The preProcess handler is called after the request has been classified and the target state has been determined, but before performing the actions in the state. It can be used for initializing variables or checking some preliminary conditions in order to transition to other target states.

In the following example, it is assumed that the device volume setting is stored in $session. If the volume is undefined, a default value is assigned to it.


bind("preProcess", function($context) {
if (!$context.session.volume) {
$context.session.volume = DEFAULT_VOLUME;


The postProcess handler is executed after request processing has finished. For example, it can be used for extending bot replies or sending statistical data to an external analytical platform.

In the handler from the example below, all bot replies in the Telegram channel are injected with a property indicating that the replies are marked up using Markdown.

bind("postProcess", function($context) {
if ($context.response.channelType === "telegram") {
$context.response.replies = $ {
if (reply.type === "text") {
reply.markup = "markdown";
return reply;
It is possible to use the $reactions.transition method to make a transition back to the script and forcefully continue request processing.

Error handlers

Error handlers are used for handling errors which occur during the script execution:

In the body of error handler functions, the $context.exception.message property contains the message of the error which triggered the handler.


The onScriptError handler is called when an unhandled exception occurs in the JavaScript code. It can also be used for configuring how to process custom exceptions raised using the throw statement.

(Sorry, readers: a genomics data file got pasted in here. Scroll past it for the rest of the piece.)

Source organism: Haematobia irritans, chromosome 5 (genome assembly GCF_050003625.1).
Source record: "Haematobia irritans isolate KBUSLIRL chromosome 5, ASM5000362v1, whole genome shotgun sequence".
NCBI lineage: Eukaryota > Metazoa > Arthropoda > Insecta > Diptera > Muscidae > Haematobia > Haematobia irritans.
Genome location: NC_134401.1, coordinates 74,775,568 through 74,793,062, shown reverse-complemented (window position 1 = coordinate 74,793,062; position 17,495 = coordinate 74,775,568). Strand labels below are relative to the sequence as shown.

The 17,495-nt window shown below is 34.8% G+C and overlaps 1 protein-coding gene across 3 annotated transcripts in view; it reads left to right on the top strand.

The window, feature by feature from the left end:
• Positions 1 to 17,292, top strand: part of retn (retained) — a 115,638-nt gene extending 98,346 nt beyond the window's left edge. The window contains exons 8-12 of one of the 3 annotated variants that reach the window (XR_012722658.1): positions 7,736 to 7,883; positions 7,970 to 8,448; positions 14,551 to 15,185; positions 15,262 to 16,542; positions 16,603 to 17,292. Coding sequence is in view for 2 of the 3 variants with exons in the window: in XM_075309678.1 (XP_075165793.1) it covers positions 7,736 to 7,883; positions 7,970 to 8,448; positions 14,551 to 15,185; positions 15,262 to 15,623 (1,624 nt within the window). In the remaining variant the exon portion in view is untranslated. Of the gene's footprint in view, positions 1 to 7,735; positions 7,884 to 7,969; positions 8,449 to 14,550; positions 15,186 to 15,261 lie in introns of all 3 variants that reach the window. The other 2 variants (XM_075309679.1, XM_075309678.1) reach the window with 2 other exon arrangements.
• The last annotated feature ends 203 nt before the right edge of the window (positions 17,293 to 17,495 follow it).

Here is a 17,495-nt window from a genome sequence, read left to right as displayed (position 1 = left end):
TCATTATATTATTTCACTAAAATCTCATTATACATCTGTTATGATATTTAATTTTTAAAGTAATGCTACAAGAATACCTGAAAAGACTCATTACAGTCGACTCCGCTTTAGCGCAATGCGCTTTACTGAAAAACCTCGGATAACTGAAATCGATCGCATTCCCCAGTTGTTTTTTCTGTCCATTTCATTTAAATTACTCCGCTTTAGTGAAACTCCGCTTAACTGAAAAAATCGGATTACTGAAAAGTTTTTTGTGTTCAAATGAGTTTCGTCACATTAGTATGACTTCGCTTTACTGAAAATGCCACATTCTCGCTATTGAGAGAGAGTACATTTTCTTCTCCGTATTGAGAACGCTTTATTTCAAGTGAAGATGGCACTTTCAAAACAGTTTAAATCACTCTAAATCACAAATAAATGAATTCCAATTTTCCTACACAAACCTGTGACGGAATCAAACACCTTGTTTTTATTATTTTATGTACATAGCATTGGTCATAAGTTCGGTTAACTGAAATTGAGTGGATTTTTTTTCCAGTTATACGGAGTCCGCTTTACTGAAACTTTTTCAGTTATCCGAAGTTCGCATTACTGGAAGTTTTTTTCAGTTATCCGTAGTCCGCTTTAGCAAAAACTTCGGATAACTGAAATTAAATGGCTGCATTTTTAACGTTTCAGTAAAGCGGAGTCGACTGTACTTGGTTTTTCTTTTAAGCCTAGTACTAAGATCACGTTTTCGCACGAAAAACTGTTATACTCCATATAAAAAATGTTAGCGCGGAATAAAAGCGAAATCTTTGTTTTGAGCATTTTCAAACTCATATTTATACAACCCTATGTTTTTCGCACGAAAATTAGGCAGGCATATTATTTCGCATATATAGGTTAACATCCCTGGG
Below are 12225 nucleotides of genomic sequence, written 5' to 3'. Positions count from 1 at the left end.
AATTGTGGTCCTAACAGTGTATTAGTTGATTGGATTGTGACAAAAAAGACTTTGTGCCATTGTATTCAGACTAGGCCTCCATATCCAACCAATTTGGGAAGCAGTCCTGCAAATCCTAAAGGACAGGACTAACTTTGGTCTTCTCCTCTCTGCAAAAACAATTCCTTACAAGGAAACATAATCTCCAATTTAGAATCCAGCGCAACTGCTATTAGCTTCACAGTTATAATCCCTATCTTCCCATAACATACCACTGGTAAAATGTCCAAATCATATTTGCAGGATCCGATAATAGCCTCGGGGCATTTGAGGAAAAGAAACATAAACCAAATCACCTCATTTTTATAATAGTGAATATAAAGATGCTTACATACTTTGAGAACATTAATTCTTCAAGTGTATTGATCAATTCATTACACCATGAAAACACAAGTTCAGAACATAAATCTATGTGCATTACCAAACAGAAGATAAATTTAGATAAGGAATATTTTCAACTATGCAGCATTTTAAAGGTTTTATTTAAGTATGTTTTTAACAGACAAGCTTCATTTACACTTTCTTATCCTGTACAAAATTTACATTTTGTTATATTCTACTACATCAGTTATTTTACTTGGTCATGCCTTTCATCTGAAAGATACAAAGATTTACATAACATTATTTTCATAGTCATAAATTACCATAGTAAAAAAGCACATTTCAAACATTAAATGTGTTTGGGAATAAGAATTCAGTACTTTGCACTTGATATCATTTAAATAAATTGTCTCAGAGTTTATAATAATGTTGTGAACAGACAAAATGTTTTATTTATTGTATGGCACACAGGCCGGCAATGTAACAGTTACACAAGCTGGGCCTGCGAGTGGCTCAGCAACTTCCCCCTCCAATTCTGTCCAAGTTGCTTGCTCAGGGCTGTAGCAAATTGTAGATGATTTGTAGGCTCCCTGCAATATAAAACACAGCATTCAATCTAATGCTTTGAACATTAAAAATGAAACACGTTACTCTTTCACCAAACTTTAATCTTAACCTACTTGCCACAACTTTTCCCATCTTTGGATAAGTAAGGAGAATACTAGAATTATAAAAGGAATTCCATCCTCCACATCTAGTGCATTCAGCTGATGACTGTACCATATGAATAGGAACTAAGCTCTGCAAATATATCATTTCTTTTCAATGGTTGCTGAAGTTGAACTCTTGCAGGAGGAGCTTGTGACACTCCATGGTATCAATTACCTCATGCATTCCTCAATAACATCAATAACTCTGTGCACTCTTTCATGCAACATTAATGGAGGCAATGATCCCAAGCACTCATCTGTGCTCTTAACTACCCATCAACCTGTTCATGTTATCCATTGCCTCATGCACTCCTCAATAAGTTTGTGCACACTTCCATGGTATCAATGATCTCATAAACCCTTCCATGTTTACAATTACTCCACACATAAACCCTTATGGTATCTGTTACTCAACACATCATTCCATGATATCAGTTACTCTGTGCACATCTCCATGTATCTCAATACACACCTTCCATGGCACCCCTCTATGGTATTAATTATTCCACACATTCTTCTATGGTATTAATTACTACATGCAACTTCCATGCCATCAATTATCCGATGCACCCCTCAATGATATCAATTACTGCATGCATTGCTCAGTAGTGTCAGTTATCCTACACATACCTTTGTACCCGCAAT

Consider the following example of using this handler to register the exception message in the session data report using $analytics.setSessionData:

bind("onScriptError", function($context) {
$analytics.setSessionData("Error", $context.exception.message);
After onScriptError, the postProcess handler will be called if present. Making a transition to another state using $reactions.transition is possible from onScriptError.


The onDialogError handler is called on dialog errors not related to the JavaScript code. Examples of such errors are given below.

ErrorError message
The request could not be processed in any state.No target state was determined for query
A transition was made to a non-existent state.State not found for path <path>
The bot was caught in an infinite loop of state transitions.Infinite loop was detected for state <state> in postProcess transition
bind("onDialogError", function($context) {
if ($context.exception.message
&& $context.exception.message === "No target state was determined for query") {
'No state was found for request “' + $context.request.query + '”'
After onDialogError, the postProcess handler will be called if present. Making a transition to another state using $reactions.transition is possible from onDialogError.


The following cases can trigger the onAnyError handler:

  1. A script exception was raised and not processed by any onScriptError handler.
  2. A dialog error occurred and was not processed by any onDialogError handler.
  3. There was a server error unrelated to the bot script.
bind("onAnyError", function($context) {
var answers = [
"Something went wrong.",
"An error occurred. Please try again later.",
"I’m sorry, my script crashed."
var randomAnswer = answers[$reactions.random(answers.length)];
After onAnyError, the postProcess handler will not be called. Making a transition to another state using $reactions.transition is not possible from onAnyError.